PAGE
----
June 22, 2020
When Portia Fox earned her Associate of Science in respiratory therapy from Missoula College in 2010, she didn’t expect to one day be intubating patients during a pandemic. Now, with a UM bachelor’s degree also in her tool kit, she works long, overnight hours wearing a face mask and shield, a protective suit and gloves as protection against the coronavirus.
This spring when Fox was serving her community as a respiratory therapist at Western Peaks Specialty Hospital, a long-term acute care hospital in North Salt Lake, Utah, she found time to give back to her UM family. Fox recently donated to the Emergency Student Support Fund to help UM students affected by the pandemic. Through May, generous donors like Fox have helped raise over $75,000 for the fund to help students who are struggling to meet basic needs.
Below, Fox shares her inspiration to support UM students now more than ever, her journey to becoming a respiratory therapist, and her experience as a healthcare professional during the pandemic.
You recently donated to the Emergency Student Support Fund, which provides resources to UM students facing unexpected hardship as a result of the COVID-19 pandemic. What motivated you to give to that fund?
It felt important to me. I’ve been poor as a student, and I can only imagine what not working and going to school would be like. I’ve been there myself and had to figure out how to work and go to school at the same time. And, I know how important education is as a whole.
How do you hope your gift will impact UM students?
I imagine it’s going to help students recover from not being able to work while going to school. I hope to help cover costs like food, books and tuition. Some students are raising kids, and I hope to benefit those parents who are going to school.
Do you have any advice for students who have been impacted by the pandemic?
One of the most important things you can do as an individual is get an education. Just stick with it, no matter what. Life is a hard journey, but you have to keep working at it. If you have to, take a break. Keep pursuing your goals because one day, you might find yourself saying, “I can help with a pandemic,” or you’ll be in a position to help your community.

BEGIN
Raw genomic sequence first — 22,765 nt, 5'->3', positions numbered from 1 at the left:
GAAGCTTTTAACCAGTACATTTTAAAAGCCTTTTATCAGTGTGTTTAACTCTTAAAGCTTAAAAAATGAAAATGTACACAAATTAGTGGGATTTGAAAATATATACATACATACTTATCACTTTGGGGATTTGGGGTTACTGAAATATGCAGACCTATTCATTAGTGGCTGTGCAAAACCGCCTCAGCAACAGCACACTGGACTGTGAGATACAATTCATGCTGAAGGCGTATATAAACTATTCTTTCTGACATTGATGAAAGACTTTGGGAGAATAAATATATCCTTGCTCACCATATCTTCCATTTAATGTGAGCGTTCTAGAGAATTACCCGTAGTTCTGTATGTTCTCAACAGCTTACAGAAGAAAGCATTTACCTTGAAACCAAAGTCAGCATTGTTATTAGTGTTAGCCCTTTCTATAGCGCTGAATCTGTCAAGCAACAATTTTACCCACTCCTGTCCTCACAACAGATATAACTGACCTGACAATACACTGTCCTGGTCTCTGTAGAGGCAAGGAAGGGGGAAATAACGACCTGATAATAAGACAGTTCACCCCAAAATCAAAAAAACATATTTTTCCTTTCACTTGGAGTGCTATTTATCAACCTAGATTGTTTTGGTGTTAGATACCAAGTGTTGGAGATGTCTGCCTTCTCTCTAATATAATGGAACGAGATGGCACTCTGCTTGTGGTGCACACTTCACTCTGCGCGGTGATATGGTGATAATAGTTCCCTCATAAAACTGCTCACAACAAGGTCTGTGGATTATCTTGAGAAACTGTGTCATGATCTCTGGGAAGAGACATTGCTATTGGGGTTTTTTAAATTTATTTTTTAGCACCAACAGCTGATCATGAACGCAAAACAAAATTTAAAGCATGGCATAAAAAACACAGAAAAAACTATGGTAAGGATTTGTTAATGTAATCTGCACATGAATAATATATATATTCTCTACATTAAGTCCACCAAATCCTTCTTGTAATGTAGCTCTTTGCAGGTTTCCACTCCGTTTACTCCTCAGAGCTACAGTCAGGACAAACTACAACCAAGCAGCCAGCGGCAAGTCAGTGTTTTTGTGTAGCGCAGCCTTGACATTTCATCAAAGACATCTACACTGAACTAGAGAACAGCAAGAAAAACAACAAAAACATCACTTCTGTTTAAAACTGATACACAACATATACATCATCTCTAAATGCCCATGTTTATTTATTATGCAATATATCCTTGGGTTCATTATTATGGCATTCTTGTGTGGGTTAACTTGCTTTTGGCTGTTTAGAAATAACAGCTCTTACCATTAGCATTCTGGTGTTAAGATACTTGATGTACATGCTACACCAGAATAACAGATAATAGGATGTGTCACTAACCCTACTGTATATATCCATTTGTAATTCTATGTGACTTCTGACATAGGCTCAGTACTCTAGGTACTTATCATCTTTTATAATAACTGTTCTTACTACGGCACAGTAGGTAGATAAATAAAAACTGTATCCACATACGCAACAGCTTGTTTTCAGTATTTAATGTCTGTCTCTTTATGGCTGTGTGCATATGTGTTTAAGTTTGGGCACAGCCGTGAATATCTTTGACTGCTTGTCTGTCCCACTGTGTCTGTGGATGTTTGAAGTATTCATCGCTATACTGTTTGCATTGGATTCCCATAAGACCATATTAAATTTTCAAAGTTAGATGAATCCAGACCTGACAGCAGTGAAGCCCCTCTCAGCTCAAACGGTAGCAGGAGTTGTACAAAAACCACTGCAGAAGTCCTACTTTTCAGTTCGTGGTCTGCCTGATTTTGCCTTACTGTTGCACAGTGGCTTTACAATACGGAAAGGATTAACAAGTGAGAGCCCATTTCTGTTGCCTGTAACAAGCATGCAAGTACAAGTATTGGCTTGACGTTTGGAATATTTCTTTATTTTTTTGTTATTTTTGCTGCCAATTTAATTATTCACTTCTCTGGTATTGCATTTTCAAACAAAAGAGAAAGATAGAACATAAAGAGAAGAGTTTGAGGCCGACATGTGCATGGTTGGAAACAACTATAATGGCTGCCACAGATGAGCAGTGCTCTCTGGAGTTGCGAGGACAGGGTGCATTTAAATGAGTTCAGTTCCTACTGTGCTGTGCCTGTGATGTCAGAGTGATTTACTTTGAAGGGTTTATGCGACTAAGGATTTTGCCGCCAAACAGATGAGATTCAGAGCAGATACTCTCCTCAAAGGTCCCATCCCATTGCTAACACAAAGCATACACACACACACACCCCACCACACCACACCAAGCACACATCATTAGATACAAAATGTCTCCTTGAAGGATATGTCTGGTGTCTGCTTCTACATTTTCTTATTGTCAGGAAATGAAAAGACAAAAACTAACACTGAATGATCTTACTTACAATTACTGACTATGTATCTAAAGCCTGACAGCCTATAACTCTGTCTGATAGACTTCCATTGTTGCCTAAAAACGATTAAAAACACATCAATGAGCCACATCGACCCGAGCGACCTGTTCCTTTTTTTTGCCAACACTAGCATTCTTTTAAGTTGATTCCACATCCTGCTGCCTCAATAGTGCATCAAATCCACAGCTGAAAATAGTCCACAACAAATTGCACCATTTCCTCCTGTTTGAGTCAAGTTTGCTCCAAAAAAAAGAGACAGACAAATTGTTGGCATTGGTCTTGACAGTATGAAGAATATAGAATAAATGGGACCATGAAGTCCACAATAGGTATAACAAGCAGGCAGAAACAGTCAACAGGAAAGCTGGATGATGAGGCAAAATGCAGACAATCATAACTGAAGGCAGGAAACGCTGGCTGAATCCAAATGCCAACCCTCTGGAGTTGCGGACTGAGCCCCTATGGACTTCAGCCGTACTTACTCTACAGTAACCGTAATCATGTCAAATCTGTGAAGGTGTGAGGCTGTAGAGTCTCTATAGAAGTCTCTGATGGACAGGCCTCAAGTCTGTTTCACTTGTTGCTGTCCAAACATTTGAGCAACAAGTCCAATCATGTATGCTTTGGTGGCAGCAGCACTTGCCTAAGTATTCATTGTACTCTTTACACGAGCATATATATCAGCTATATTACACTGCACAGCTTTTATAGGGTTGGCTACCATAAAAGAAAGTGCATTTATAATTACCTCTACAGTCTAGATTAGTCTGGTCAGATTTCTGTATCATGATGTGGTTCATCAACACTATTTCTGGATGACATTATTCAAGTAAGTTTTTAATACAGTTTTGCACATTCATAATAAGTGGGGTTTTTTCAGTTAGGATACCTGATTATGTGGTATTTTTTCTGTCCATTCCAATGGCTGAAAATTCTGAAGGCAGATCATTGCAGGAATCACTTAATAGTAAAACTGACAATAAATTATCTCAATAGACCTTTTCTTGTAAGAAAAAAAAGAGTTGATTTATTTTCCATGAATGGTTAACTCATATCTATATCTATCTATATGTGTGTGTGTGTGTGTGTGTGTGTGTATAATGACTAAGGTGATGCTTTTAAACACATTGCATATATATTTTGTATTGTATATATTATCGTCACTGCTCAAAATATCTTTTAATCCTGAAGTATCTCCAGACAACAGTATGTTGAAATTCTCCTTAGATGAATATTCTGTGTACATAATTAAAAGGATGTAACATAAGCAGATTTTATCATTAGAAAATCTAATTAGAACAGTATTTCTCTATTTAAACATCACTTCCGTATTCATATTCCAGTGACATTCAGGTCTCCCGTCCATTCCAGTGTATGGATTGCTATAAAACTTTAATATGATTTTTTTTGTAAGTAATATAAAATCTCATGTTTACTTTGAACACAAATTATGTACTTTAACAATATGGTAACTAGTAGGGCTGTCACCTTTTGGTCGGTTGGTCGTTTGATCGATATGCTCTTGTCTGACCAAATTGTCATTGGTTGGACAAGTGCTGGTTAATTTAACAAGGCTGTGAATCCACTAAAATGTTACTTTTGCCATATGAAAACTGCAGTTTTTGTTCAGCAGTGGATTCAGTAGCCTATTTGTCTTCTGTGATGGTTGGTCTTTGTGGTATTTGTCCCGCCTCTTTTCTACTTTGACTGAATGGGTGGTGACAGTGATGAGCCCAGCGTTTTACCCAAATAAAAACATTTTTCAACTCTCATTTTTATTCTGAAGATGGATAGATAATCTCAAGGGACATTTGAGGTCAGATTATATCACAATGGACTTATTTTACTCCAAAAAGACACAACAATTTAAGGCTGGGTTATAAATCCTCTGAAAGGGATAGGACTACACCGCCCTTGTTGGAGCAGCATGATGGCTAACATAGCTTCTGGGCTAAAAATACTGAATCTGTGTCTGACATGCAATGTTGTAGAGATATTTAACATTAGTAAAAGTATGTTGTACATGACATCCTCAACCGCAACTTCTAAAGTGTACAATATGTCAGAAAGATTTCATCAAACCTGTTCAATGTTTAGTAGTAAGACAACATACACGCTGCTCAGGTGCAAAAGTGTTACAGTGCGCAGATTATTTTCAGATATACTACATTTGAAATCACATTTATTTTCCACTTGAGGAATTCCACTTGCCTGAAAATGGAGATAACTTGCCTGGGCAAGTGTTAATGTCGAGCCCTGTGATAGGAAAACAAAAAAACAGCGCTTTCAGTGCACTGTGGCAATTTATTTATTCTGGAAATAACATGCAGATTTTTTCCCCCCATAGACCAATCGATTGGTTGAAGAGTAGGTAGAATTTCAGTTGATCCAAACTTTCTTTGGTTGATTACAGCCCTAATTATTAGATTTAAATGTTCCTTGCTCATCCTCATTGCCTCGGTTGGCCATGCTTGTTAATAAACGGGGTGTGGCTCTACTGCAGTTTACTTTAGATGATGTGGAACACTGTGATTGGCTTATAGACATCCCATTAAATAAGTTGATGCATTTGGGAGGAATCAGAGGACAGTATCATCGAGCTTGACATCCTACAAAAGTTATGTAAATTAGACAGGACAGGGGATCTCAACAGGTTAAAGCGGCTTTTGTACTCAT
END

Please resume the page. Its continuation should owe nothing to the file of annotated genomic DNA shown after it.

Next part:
Why did you choose to study exercise science and respiratory therapy at UM?
I moved from my hometown of Port Orchard, Washington to Montana to work for the U.S. Forest Service in 2004. I worked on trails in Bitterroot National Forest, Wyoming, and Idaho. I decided to stay in Montana because UM fit me the best. Everything was focused on being outside. It just felt like home.
I decided to go to school because I was interested in studying the human body. I had been an EMT and volunteered for the Montana Snowbowl Ski Patrol, which sparked my interest in the medical field.
The human body is a fascinating subject, but biology can’t cover it all. There are so many disciplines within health performance that I could have pursued. I met someone who was in respiratory school who said, “This might be a good fit for you.” So, my senior year, I decided to study respiratory therapy.
What was challenging about your journey to pursuing your degrees?
Respiratory clinicals were tough. You have to be dedicated to finish the required hours working in hospitals with other therapists. Clinicals are year-round for two years, three days per week. I traveled to hospitals in Billings and Spokane while attending classes two days of the week. I graduated from Missoula College with an Associate of Science in respiratory care in 2010, then worked at Bozeman Deaconess Hospital for three years while taking classes as MSU.